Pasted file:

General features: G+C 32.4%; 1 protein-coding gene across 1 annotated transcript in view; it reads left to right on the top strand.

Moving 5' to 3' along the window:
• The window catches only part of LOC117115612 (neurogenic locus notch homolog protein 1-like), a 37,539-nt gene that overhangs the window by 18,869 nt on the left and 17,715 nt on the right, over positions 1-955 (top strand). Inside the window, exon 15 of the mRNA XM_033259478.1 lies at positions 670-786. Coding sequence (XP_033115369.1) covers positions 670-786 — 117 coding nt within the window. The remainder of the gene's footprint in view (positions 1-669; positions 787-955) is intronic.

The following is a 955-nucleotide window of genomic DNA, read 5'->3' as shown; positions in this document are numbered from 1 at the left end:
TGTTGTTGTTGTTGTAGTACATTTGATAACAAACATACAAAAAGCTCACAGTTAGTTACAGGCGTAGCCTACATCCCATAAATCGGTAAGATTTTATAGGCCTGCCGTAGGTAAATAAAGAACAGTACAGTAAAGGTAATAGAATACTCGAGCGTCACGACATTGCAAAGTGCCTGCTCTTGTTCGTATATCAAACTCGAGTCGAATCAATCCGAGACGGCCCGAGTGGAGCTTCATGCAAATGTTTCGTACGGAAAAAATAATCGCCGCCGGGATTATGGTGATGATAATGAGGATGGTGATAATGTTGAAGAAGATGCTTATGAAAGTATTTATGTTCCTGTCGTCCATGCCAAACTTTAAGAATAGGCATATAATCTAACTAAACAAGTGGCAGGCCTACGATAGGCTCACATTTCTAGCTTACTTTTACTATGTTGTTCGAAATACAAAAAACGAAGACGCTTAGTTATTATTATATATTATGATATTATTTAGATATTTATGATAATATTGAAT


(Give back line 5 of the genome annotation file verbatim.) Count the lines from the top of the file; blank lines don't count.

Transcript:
TGTTGTTGTTGTTGTAGTACATTTGATAACAAACATACAAAAAGCTCACAGTTAGTTACAGGCGTAGCCTACATCCCATAAATCGGTAAGATTTTATAGGCCTGCCGTAGGTAAATAAAGAACAGTACAGTAAAGGTAATAGAATACTCGAGCGTCACGACATTGCAAAGTGCCTGCTCTTGTTCGTATATCAAACTCGAGTCGAATCAATCCGAGACGGCCCGAGTGGAGCTTCATGCAAATGTTTCGTACGGAAAAAATAATCGCCGCCGGGATTATGGTGATGATAATGAGGATGGTGATAATGTTGAAGAAGATGCTTATGAAAGTATTTATGTTCCTGTCGTCCATGCCAAACTTTAAGAATAGGCATATAATCTAACTAAACAAGTGGCAGGCCTACGATAGGCTCACATTTCTAGCTTACTTTTACTATGTTGTTCGAAATACAAAAAACGAAGACGCTTAGTTATTATTATATATTATGATATTATTTAGATATTTATGATAATATTGAAT